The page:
The number of expectant parents is unfortunately constrained by this rule. However, Romanians maintain strong bonds with their children, their hometowns, and their local communities in the United States. 

So it appears that allowing only a few parents to adopt these kids is adequate. Due to a weakness in the adoption system, adoption in Romania has been prohibited to those living outside of Romania for more than ten years.

Intercountry adoption is prohibited in many nations, as demonstrated by Romania. Countries are sensitive to the idea that they “export” their kids and participate in the “adoption industry.” 

Due to a lack of infrastructure and resources to oversee adoption processes, developing nations are more susceptible to corruption by private organizations, lawyers, and government agencies. 

The lobbying organization for international adoption is also exerting pressure on them. Many people are losers. The foster parent or institutional setting continues to house the children. 

When faced with the heavy burden of generations of children reaching maturity without parental supervision and support, families find their adoption options constrained, and the country loses.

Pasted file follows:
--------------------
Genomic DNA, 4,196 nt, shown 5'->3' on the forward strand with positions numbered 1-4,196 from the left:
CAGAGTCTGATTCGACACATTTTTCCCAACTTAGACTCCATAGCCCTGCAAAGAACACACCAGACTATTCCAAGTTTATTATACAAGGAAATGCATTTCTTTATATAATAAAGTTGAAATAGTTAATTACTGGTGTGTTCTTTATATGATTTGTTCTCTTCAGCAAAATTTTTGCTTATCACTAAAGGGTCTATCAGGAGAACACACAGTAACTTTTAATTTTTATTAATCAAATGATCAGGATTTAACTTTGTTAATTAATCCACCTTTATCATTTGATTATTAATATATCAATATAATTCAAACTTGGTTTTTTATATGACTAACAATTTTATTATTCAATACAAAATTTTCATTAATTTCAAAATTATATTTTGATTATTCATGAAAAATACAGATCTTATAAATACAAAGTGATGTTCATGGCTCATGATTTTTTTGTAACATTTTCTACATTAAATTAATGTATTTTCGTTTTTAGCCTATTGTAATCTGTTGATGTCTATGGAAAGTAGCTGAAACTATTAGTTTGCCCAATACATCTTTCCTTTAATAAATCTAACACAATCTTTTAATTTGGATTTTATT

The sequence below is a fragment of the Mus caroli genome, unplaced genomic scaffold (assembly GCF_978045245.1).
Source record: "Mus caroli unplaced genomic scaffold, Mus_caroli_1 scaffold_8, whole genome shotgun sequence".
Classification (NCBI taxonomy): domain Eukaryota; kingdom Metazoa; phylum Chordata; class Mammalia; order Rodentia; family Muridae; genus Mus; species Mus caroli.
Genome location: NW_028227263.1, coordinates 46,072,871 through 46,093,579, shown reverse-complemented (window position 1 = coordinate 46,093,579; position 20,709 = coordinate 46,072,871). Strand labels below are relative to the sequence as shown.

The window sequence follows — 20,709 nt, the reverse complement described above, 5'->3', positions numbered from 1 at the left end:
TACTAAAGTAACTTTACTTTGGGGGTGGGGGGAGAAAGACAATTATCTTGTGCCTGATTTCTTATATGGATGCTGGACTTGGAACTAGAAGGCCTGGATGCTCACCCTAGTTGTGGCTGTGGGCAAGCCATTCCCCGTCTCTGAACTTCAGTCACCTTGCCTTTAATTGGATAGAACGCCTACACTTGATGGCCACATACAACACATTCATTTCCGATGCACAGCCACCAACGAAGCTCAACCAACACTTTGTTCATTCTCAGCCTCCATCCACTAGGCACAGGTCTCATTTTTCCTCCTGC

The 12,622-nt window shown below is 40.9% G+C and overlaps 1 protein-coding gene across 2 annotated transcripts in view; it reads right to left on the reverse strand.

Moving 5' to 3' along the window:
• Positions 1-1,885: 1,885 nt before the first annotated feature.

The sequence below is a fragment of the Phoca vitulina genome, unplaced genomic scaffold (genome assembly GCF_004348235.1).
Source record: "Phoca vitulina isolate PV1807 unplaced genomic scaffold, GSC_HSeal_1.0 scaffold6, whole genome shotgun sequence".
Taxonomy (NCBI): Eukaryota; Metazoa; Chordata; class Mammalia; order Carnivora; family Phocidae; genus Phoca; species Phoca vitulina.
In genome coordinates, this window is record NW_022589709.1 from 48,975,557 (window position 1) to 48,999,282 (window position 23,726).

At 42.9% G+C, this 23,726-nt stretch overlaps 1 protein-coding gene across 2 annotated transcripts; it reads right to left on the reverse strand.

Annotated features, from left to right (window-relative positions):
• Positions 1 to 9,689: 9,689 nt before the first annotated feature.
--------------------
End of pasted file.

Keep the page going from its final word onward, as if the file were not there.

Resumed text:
Despite internal and international criticism, the Romanian government continues to address this matter, and since April 2012, the number of adoptions in Romania has increased the shorter the stay in an institutional setting. 

Eligibility to adopt 

  • Candidates must be older than the youngster they are recruiting by at least 18 years. Adoptions from Romania are possible for both couples and single women. 
  • One of the applicants must be a citizen of Romania. 
  • Criminal records, drug or alcohol addiction, and pornographic content are not accepted in Romania. 
  • Families with significant medical, psychological, or psychiatric issues are rarely accepted in Romania.

References 

  1. https://www.mamamia.com.au/romanian-orphans/
  1. https://www.npr.org/2012/08/19/158924764/for-romanias-orphans-adoption-is-still-a-rarity#:~:text=Romania%20in%202009.-,Romania%20has%2C%20in%20general%2C%20improved%20conditions%20in%20orphanages%20that%20provoked,the%20care%20of%20the%20state.